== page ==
I don't know if you saw it then, but last year, on this very night, the moon was gargantuan. What scientists call a supermoon hung like a cartoonish stage prop in the sky. It appeared especially large because of how close it was to us, here on Earth. It won’t be that close again until 2034.
Clearly, there's a song for that.
Clair de Lune is French for "light of the moon", or "moonlight". It's also the title of the third movement of Suite bergamasque by Claude Debussy, a piano depiction of a Paul Verlaine poem. And, I'd like to say that as soon as I saw the moon that night, this piece of music just popped into my head... That's not actually the case.
I was driving around doing Sunday errands, enjoying my iTunes + car sound system combo, when this beauty came on. It wasn't until after I decided to share this piece with you, audiophiles, that I realized its relevance in tonight's astrolonomical affairs. And I knew it was a good choice.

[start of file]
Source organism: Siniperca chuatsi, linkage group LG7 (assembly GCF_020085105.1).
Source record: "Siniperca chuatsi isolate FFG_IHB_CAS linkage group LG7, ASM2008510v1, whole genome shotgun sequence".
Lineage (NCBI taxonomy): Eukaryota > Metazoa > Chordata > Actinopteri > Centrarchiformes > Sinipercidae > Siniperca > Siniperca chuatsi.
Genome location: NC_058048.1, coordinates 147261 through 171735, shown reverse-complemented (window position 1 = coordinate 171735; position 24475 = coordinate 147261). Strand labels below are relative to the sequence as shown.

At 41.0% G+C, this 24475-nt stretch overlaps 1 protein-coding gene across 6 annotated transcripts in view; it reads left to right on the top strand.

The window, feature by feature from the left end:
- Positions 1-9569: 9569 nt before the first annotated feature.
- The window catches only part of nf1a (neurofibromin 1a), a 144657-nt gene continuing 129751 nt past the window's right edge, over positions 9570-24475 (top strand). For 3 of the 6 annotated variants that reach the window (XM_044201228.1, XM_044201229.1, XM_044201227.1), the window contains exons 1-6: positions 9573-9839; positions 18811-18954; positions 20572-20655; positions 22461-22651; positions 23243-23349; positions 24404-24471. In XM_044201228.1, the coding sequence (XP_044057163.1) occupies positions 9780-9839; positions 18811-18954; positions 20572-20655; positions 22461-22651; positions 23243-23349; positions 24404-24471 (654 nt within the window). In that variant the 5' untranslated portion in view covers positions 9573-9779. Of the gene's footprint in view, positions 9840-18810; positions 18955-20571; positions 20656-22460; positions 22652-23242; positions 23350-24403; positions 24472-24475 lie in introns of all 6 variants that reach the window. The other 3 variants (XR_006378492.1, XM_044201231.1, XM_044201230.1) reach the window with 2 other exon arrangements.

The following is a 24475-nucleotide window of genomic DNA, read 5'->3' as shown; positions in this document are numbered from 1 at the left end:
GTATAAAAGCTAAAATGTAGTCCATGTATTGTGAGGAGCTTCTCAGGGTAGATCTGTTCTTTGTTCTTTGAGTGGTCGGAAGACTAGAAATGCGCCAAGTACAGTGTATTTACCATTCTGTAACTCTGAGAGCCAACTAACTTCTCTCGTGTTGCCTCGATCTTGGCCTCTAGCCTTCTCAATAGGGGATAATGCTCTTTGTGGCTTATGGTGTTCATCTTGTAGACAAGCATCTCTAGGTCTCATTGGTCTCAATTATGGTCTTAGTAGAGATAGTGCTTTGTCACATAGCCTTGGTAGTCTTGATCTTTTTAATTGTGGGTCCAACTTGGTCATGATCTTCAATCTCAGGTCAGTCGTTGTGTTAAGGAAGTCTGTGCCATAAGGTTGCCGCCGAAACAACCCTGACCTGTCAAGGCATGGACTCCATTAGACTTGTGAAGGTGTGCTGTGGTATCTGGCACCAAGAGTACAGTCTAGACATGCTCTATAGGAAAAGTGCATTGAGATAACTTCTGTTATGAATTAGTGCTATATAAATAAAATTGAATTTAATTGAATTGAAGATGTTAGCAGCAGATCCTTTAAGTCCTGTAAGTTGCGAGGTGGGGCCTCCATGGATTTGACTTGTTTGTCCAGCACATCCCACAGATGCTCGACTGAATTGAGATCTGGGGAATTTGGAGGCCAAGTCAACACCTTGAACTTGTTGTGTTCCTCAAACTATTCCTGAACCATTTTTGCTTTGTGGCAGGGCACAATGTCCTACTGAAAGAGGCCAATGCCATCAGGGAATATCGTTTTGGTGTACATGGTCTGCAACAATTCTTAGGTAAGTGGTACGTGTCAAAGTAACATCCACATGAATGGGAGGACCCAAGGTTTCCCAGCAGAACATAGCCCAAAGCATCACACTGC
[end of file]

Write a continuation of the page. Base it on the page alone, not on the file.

As usual, Kamasi Washington, sensay and sax magician really delivers on this sweet Debussy suite. Off his 2015 album, The Epic, Mr. Kamasi adds his own jazzy panache. He rebuilds "Clair de Lune" from a new perspective while staying loyal to Debussy's original foundation.
You're gonna love the "Clair" this piece sheds so, listen loud and share it with the man on the "lune" 🌝.
And hey, a few other new and exciting pieces have danced out of Kamasi Washington’s sax since last year’s Supermoon extravaganza. Take a listen to his latest release, Harmony of Difference.
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